Jonathan Wilson, Islington Assembly Hall | reviews, news & interviews
Jonathan Wilson, Islington Assembly Hall
Jonathan Wilson, Islington Assembly Hall
Few answers from America’s one-man embodiment of the early Seventies
It took two minutes for Jonathan Wilson to launch into the first of the evening’s extended guitar solos. “Love Strong” began like much of his two-hours-ten-minutes on stage. The song opened with him singing a verse and then flying off to guitar heaven. His playing is classic, evoking but not mimicking John Cipollina, Jerry Garcia, Stephen Stills and Neil Young. But it raises a conundrum: is Wilson about the songs or the craft? The former are fabulous, melodic and memorable. The latter fluid and phenomenal. Judging by the in-song applause as solos subsided, much of the audience had decided it was about the guitar.
There’s a lot to dig. Not just because of the epic-length set
Another puzzle with Wilson is whether pass grades in rock history are required to get on board with this take on record-collector rock. His music is rooted in post-psychedelic California of the early Seventies. It could be from the California of the early Seventies. His songs are frequently incredible; classics you’ve never heard before – actually fully formed and instantly impactful compositions in the mould of all his entire being represents. A band like Quicksilver Messenger Service, whose Cipollina he’s obviously studied hard, never had songs this good.
Although yet another of today’s generic-looking male beardies, his path isn’t being followed by anyone else. Despite moments which look beyond that era – the live “Love to Love” had a Travelling Wilburys bounce and swing – he’s frozen in time. Much of the audience wasn’t that young, but it wasn’t that old either. Perhaps a life surrounded by shelves of mellow, self-absorbed albums isn’t necessary to dig Wilson.
And there’s a lot to dig. Not just because of the epic-length, 14-song set which drew from recent album Fanfare, his debut Gentle Spirit and gave an outing to the unrecorded “Angel”. The encore featured Gentle Spirit’s title track and a cover of Happy Traum’s “Trials of Jonathan”. Stripped of the layers and polish of their studio takes “Illumination” and “Dear Friend” were inevitably more immediate but also less dense. They floated headily, with Wilson equally inevitably exercising his fingers. Material from Gentle Spirit assumed new skins. “Desert Raven” was contrapuntal and affecting, “Magic Everywhere” grand and soaring. Jason Borger (keyboards), Richard Gowen (drums), Dan Horne (bass) and Omar Velasco (guitar) – all of whom were on Fanfare – were more than sidemen. Horne’s rumble practically nailed the songs to the floor.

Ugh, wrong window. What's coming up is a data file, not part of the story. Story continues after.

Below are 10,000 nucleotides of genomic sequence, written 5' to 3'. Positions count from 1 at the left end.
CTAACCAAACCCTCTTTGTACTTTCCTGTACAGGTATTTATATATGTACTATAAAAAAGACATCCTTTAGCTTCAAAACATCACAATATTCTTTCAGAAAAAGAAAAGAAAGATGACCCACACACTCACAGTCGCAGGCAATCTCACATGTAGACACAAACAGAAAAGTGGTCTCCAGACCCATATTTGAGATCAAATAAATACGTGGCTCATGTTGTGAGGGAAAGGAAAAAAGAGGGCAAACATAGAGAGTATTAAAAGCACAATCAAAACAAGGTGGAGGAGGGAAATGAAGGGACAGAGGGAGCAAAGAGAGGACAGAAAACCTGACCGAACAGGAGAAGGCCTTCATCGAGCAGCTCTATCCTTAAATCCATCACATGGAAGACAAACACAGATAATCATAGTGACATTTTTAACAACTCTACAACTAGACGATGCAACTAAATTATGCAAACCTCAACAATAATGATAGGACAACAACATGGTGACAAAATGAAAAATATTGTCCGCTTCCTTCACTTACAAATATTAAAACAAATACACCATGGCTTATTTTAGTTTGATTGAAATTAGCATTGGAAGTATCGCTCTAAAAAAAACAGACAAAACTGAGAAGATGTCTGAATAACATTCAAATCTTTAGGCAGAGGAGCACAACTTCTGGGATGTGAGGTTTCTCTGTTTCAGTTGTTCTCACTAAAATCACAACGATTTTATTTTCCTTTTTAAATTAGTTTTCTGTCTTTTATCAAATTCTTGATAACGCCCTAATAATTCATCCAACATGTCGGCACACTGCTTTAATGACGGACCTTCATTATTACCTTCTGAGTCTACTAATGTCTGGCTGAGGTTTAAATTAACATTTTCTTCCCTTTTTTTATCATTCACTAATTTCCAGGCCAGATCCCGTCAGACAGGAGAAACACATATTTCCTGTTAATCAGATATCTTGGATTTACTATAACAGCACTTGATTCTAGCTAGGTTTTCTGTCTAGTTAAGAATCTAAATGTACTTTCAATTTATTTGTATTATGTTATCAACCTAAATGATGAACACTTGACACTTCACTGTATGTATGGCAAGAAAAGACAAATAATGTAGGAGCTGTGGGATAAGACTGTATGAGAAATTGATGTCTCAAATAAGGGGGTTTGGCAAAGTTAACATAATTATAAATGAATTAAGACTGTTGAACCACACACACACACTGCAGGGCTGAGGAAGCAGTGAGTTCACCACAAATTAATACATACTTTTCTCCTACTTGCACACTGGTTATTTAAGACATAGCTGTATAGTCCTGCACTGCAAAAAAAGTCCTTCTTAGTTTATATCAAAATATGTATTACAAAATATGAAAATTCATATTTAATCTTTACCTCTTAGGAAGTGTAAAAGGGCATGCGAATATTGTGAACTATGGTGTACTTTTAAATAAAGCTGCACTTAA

The show exposed Wilson as a surprisingly diffident performer
The final show of a series of sold-out British dates, this was about reconfiguring his songs for a more immediate delivery, the outing exposed Wilson as a surprisingly diffident performer. He’s not brimming with personality and obviously prefers guitars and songs as his means of whipping a crowd up, even though he did start off a small clap-along.
Yet whatever his tippy-toe showmanship and synergy with those sharing the stage, Wilson is essentially a solo artist. Despite the presence of Jackson Browne, David Crosby, Graham Nash, members of Tom Petty’s Heartbreakers and odd contributions from musicians beyond those on stage, Fanfare was pretty much a one-man band effort. As well as being a prolific collaborator, Wilson is also a producer and as successful with himself as others. The album sounded like the work of a band. Taking him in live would answer yet another question: whether he could bring it to the stage? In the event, he did. In grand style too. But as to those other questions about his nature and how to approach his art, Wilson isn’t offering anything.
Watch Jonathan Wilson perform Quicksilver Messenger Service’s “Just for Love”
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